What to Look for When Buying a Gas Range

Buying a gas range is a significant investment.

Easy to Clean

That's why it is important to research your purchase before you plunk down your hard-earned cash. Evaluate your cooking needs and then find the gas range that meets them. Consider things like reliability, ease of cleaning and the configuration of your existing space before purchasing.

Look for a model that offers easy cleaning. There are two particular features that make cleaning both faster and easier. Sealed gas burners don't allow crumbs or liquids to fall below the cook top. And a self-cleaning oven saves both time and elbow grease when it comes time to clean it. While self-cleaning is mostly standard for electric ranges, some gas models lack this feature, according to ConsumerSearch.com (See Reference 1), so you may need to shop around to find one with this option.

Some colors show grease and grime more obviously than others. While this may seem counterintuitive, black often shows scratches and grease spots quickly. Also, flat digital controls are easier to keep clean than the older knob style but can fail more often than the traditional style. Make sure the controls are conveniently located and will not accidentally turn on the gas.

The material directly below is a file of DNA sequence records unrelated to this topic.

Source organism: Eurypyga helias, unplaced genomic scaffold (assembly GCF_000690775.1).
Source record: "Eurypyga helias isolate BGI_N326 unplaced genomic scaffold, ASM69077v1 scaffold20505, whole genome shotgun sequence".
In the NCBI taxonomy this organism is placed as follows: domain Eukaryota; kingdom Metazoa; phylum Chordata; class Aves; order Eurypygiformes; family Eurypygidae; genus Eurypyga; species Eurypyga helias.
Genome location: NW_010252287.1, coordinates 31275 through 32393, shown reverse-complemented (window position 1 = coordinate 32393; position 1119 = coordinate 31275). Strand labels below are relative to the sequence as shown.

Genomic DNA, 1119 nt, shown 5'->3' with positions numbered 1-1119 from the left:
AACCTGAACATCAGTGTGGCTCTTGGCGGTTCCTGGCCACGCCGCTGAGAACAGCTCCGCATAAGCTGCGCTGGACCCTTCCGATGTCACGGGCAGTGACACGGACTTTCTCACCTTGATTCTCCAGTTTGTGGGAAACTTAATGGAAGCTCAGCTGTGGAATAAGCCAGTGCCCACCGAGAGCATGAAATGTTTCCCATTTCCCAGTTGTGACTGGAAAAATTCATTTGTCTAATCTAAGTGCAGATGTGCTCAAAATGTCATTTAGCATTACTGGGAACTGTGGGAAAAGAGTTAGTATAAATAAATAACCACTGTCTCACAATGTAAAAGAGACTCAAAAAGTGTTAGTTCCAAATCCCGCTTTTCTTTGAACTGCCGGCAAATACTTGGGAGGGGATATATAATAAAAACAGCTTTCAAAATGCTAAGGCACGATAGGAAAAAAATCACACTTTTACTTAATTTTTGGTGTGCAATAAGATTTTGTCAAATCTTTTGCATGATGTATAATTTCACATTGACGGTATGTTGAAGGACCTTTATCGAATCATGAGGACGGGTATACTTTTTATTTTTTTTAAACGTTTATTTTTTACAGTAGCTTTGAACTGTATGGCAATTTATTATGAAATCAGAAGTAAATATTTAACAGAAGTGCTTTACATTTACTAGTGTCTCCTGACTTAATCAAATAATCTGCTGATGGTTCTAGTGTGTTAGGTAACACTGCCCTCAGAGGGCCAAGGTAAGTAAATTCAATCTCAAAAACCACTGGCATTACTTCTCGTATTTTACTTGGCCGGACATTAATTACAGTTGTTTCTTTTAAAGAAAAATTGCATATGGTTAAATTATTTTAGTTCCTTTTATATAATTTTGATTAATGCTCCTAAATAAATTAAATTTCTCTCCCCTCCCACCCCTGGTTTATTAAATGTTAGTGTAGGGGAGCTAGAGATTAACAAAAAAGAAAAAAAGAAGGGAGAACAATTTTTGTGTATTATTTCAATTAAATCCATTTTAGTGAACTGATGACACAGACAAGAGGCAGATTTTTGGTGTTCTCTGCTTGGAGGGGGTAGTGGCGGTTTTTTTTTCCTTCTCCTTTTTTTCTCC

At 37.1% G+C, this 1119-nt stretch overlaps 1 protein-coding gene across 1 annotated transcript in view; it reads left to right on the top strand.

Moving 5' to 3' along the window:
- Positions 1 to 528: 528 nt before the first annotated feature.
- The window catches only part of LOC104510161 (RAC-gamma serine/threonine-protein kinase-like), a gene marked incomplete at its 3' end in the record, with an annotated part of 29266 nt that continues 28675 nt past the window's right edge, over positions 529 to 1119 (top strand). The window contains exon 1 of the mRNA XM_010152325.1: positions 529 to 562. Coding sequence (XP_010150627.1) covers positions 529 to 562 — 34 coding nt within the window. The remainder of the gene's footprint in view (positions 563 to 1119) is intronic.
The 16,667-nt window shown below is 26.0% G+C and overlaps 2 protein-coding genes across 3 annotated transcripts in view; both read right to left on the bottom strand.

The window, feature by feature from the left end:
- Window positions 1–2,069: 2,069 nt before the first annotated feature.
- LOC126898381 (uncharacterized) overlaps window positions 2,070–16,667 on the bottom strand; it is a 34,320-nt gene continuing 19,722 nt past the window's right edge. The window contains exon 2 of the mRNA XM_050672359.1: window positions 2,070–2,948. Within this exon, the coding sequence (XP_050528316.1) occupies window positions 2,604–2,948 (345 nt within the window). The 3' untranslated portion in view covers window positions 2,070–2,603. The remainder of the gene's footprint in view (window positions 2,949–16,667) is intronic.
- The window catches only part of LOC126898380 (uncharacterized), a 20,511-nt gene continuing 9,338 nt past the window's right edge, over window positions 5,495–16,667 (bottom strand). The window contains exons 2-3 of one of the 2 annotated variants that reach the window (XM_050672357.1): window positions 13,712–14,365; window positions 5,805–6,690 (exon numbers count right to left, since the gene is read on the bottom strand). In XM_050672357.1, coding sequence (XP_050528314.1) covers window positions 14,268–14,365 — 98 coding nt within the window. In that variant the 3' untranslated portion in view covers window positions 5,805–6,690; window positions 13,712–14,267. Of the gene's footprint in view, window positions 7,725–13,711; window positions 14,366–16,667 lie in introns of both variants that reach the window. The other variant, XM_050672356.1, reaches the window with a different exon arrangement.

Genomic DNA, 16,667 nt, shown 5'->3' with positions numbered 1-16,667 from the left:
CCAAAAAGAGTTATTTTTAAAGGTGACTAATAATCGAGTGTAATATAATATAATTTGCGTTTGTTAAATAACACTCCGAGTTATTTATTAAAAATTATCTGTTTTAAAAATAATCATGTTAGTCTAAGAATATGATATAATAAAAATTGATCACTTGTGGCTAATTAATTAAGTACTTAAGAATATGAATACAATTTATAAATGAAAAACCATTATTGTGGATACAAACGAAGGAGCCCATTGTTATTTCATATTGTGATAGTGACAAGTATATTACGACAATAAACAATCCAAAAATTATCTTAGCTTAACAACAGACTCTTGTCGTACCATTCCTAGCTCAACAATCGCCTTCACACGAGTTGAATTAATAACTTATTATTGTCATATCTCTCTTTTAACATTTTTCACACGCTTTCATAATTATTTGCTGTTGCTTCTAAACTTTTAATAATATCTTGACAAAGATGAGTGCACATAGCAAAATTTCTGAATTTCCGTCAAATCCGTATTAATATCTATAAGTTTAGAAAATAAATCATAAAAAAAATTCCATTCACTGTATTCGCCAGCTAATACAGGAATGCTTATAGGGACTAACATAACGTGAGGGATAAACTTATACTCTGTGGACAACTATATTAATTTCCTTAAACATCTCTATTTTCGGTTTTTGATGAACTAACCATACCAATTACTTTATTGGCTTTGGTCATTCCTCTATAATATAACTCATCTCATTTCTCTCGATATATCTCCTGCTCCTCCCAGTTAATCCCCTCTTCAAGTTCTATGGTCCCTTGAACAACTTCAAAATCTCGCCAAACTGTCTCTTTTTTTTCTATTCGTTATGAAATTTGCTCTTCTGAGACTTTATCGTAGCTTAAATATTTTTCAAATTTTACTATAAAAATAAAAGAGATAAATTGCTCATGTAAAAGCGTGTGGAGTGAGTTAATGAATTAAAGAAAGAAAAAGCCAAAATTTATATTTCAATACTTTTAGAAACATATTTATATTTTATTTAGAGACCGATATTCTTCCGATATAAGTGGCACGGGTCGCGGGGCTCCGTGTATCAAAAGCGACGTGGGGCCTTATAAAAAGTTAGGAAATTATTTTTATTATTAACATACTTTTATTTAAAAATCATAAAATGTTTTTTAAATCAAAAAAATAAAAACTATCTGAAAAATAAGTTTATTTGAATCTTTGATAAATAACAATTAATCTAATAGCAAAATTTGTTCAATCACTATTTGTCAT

The usual width for a free-standing residential gas range is 30 inches, according to GasRangeInfo.com. (See Reference 2) If you have the space, you may wish to consider a commercial gas range which can be either 36 or 48 inches wide. (See Reference 2) If you are remodeling your kitchen, you can include a wider-than-normal gas range in the plans. However, if you are buying a replacement gas range, it will be easier if it is the same size as your old one.


More expensive gas ranges often offer a high-heat burner that can sear food or boil water more quickly. (See Reference 3) They also offer low-heat burners that can gently simmer food. Most gas models now offer pilotless ignition, which can save up to 30 percent over models that have a constantly burning gas pilot light. (See Reference 4)

Gas Line

While this may sound obvious, make sure that you have a gas line needed to supply fuel in the location where you want the range. If not, you will need to have one installed. Because gas can be dangerous to work with, you may want to hire a professional rather than do it yourself.

About the Author

Jill Richards has almost 20 years of writing, public relations and marketing experience. She primarily writes about non-profits, health, business, education and fund-raising strategies. Richards holds a Bachelor of Arts degree from the University of Wisconsin.